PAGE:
AUGUSTA, Maine — Gov. John Baldacci has nominated two veteran policymakers in the areas of energy and the environment to serve in prominent positions with the Maine Public Utilities Commission and the University of Maine System.
David Littell, commissioner of the Maine Department of Environmental Protection, was nominated Monday to serve on the three-member PUC, which regulates electric, gas, water and telecommunications utilities.
Baldacci also nominated a former PUC chairman, Kurt Adams, to serve on the University of Maine System board of trustees. Adams left his position at the PUC in 2008 to take an executive position at First Wind, New England’s largest developer of wind power projects.
Legislative committees will hold public hearings on the nominations in the coming weeks before a Senate confirmation session scheduled for Aug. 25.
Littell has served as commissioner of the Department of Environmental Protection since January 2006 and previously held the position of deputy commissioner. A graduate of Harvard University Law School and former U.S. Navy Reserve officer, Littell practiced environmental law at the firm Pierce Atwood for more than a dec-ade before joining the DEP.
In a statement announcing the nomination, Baldacci praised Littell for his ability to “fairly navigate complex regulatory and environmental issues” and for making the DEP “more business-friendly without compromising Maine’s environment.
Littell said Monday evening that, as commissioner, he has worked with the PUC on energy issues as well as with the commission and utility regulators in other states while developing and implementing the Regional Greenhouse Gas Initiative. Serving on the PUC would allow him to continue working directly on those issues.
Additionally, Littell pointed out that he handled telecommunications issues while working in private practice, although he never appeared before the PUC.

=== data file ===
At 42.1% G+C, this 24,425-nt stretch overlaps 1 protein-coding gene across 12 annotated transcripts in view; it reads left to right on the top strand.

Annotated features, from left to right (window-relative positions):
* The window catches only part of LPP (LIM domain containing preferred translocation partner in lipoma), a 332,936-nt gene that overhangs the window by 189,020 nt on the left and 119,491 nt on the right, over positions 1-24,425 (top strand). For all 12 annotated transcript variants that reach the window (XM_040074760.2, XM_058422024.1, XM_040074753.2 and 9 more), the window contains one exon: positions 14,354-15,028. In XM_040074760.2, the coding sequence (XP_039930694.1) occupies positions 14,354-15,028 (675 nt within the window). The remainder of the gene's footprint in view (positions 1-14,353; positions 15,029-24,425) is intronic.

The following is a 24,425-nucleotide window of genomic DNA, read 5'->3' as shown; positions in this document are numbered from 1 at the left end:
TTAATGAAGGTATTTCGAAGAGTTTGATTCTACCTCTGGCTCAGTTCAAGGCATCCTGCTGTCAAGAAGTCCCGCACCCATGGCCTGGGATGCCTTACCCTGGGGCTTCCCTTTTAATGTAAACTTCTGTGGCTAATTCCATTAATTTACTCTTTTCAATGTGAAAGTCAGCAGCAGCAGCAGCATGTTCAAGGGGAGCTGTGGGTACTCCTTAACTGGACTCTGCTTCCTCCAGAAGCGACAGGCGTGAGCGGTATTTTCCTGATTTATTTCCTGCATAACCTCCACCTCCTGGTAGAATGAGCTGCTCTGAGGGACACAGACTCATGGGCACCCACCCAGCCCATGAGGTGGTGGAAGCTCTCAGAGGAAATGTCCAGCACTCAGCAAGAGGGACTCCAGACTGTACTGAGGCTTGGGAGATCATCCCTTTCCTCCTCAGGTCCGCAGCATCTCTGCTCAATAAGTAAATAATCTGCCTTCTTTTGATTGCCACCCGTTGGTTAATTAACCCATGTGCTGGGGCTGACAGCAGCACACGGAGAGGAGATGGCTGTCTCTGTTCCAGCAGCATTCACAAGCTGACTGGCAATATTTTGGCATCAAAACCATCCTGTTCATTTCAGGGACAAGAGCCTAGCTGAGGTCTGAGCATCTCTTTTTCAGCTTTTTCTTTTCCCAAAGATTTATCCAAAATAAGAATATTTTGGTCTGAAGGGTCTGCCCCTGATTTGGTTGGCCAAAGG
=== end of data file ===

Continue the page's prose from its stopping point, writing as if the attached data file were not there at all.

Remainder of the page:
As DEP commissioner, Littell helped shepherd through the Legislature Maine’s involvement in the Regional Greenhouse Gas Initiative, the nation’s first cap-and-trade system aimed at reducing emissions of carbon dioxide. Littell now serves as chairman of the 10-state initiative.
Maine also has led the nation in enacting regulations to remove lead and other toxic substances from consumer products and, during Littell’s tenure, has been heavily involved in national efforts for tougher air quality standards.
But there also have been controversies on issues ranging from the disposal of construction and demolition debris to potential health impacts of smoky outdoor wood boilers.
In one high-profile scrap, the Legislature passed a bill in 2006 intended to protect migratory shorebird habitat. But lawmakers substantially rewrote the law a year later in the wake of opposition from Down East property owners who viewed it as overly restrictive.
More recently, the DEP has found itself at the center of the fight over the siting of industrial wind farms.
A date had not been announced for the Legislature’s Utilities and Energy Committee public hearing on Littell’s nomination.
For the University of Maine System board of trustees, Baldacci nominated Adams as well as recommended Marjorie Medd of Norway for reappointment to the board.
Adams, a graduate of the University of Maine School of Law, served as Baldacci’s chief legal counsel from 2003 to 2005 before being appointed to the PUC. Before that, as an attorney in private practice, Adams represented both power producers and lenders on energy project financing. He now oversees First Wind’s project de-velopment nationwide.
David Farmer, spokesman for Baldacci, said Adams’ experience in the energy industry “was part of the equation but it wasn’t the only factor” in his nomination to the board. The University of Maine has sizable research programs into development of the next generation of wind turbines and other renewable energy technologies.
Farmer said the governor believes Adams will bring valuable talents and insights to the board.
“The board of trustees brings together people with broad backgrounds,” Farmer said. “It is not just people with experience in education policy.”
Adams has, himself, been at the center of a controversy in recent months focused on his final months of service on the PUC before joining First Wind. Some critics have suggested that Adams had a conflict of interest and may have received a type of stock option from First Wind before leaving the commission.
The company has since blamed the confusion on when Adams received the compensation on a clerical error, and the Maine Attorney General’s Office found no evidence of wrongdoing.
Sen. Elizabeth Schneider, an Orono Democrat who serves on the Legislature’s Education and Cultural Affairs Committee, praised Medd’s service on the board and said she believes Adams is a strong candidate.
Schneider said she believes the board needs free thinkers who can help figure out ways to tackle the financial and economic challenges facing both the university and the state as a whole.
“These people are very thoughtful and intelligent,” Schneider said. “At the same time, I am keeping a very open mind and I want to hear what people have to say at the public hearing.”